You’ve got this tired voice.
A voice that’s had too many gin and tonics.
Too many last drags as you stamped it out and headed back in to write something down.
You’re voice is only full of heart ache and sorrow
Of broken hearts and broken homes
Of windows torn out and blood across the walls.
And I know you’re searching for something more.
You’ve been bent so far you broke
And you’re just hoping stitching these words
In iambic pentameter round the wounds
Will help you heal in a fashion
That is fashionable.
A way that means you’re not alone
Someone cares about what you’ve got to say.
You’re hoping that when you stand before the throne
And spill your guts upon the stage and say
Look look look
I am broken,
I am immovable
But I am sharing.
That somehow it’ll make it worth it.
That if someone stands up and agrees, that your tragic last words repeated
Will be worth it.
But I’m here to say they’re not.
Every great writer I have ever known has been a friend of the juice
Of the pills that make the voices quieter,
Of the herbs that make the voices louder,
Of the things that numb the pain enough to put it down on paper.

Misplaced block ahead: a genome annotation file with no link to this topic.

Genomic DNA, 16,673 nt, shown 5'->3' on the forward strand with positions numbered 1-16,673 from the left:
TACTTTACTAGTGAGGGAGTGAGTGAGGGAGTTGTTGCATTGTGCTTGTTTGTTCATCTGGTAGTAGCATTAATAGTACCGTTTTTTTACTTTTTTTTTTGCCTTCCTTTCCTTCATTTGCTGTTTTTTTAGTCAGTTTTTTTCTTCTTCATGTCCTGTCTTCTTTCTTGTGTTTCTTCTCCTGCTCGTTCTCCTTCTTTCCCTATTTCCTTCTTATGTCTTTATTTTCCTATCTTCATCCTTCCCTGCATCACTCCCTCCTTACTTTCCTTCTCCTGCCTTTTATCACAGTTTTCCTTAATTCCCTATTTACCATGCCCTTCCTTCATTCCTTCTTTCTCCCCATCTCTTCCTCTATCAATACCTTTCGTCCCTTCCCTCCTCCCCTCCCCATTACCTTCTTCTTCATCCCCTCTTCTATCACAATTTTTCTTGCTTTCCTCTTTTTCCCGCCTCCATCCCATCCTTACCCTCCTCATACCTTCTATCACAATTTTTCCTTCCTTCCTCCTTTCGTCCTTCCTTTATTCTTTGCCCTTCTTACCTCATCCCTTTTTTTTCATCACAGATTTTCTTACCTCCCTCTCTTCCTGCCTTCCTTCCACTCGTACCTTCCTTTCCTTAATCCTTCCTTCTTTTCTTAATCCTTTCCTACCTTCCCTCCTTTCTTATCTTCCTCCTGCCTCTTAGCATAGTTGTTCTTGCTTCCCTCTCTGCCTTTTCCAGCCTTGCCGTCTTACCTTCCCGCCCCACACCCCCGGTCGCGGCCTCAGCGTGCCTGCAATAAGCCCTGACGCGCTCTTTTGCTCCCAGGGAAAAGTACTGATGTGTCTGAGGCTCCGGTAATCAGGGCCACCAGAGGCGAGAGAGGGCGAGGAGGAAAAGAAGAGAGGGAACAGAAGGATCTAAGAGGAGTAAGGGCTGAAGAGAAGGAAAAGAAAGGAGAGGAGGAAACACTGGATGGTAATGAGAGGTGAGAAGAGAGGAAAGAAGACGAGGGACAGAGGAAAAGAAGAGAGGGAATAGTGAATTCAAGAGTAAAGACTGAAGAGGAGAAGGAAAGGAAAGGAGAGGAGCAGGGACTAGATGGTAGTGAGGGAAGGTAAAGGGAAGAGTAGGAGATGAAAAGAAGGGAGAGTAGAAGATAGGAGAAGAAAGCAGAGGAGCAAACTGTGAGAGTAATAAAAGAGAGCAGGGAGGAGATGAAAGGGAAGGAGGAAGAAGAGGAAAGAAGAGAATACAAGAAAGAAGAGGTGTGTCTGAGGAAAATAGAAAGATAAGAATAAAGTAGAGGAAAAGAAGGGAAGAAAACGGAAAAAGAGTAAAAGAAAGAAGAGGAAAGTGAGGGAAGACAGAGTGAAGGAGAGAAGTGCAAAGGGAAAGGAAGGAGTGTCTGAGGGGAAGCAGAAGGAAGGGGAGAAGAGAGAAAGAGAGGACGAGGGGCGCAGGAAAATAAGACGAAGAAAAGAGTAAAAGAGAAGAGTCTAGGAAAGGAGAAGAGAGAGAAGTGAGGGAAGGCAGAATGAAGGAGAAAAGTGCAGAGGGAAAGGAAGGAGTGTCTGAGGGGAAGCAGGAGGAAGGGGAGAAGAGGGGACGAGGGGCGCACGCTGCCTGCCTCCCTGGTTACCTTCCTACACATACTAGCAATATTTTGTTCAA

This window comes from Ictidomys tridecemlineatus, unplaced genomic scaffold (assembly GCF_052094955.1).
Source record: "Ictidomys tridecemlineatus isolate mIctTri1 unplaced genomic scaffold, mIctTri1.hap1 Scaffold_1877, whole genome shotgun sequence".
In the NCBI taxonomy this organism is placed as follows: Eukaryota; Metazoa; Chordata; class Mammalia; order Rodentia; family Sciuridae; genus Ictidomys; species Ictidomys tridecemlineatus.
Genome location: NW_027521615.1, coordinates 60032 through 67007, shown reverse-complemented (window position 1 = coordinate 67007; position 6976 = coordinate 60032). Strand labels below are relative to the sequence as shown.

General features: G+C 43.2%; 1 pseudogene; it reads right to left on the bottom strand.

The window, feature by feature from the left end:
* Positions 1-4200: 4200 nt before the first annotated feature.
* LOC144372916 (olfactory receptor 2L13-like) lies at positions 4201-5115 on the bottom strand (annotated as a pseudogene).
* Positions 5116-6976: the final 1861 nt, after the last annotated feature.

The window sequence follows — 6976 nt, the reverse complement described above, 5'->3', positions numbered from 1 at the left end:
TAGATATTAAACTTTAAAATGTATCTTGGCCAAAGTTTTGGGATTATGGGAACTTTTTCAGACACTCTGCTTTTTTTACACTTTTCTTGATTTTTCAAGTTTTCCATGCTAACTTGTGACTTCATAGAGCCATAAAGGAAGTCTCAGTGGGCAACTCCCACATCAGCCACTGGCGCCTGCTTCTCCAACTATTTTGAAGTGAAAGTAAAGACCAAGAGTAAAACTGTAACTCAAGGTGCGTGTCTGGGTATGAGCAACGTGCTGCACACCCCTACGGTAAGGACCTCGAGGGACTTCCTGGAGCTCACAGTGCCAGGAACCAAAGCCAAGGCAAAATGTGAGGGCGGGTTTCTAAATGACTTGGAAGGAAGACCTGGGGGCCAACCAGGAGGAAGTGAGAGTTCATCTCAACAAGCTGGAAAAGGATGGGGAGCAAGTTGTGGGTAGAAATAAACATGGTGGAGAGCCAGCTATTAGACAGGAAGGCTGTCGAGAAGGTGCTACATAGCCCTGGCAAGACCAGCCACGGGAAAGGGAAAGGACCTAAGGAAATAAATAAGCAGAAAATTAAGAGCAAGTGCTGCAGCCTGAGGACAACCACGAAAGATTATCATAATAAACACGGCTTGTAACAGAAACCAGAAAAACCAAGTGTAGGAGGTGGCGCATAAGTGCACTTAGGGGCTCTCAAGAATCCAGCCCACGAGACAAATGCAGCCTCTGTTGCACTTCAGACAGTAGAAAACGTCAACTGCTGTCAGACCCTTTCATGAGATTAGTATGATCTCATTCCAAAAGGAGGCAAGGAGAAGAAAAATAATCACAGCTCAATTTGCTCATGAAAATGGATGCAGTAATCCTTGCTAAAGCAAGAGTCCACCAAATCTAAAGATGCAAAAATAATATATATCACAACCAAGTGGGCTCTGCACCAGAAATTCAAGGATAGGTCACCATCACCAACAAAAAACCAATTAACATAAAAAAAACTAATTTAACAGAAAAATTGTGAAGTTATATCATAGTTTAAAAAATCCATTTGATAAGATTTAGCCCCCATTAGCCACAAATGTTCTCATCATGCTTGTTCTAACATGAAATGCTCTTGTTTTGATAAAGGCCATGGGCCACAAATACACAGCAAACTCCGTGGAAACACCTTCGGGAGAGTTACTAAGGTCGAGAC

But I’m not going to let that be my fate
Because we’ve got libraries full of the depressing stuff.
Of the sad and the hopeless
Of the lost and the homeless.
Too many lives that ended on the wrong side of a shot gun
Are the ones that the teachers stand at the front of the class and preach about.
I respect the words you scrawled across this screen.
I respect the blood you wrote it in.
But I feel like I’ve heard it before.
Heard it in your last 10 poems.
Heard it in the books I read in school.
Heard it from the homeless man down the street.
My words might not come in stained glass perfection hues
Or the deep dark broken down saddened blues
But they’ve got the hope of a little lost girl behind them.
Not hope that these words will make it alright.
That in spite of it all, it is alright.
And these words are my seeds.
Are the specks from which a change will bloom.
A change in the hearts of the people who read.
Those who understand and come to see.
That these words on the page are not for them
They’re for me.
Reminding me what I made it through
And the light that’s at the end of the tunnel.
So shuffle off into the dark with your collar pulled up
And your hat pulled down.
Write the words that drip with the sorrow that you’ve known.
You’ve written this poem before.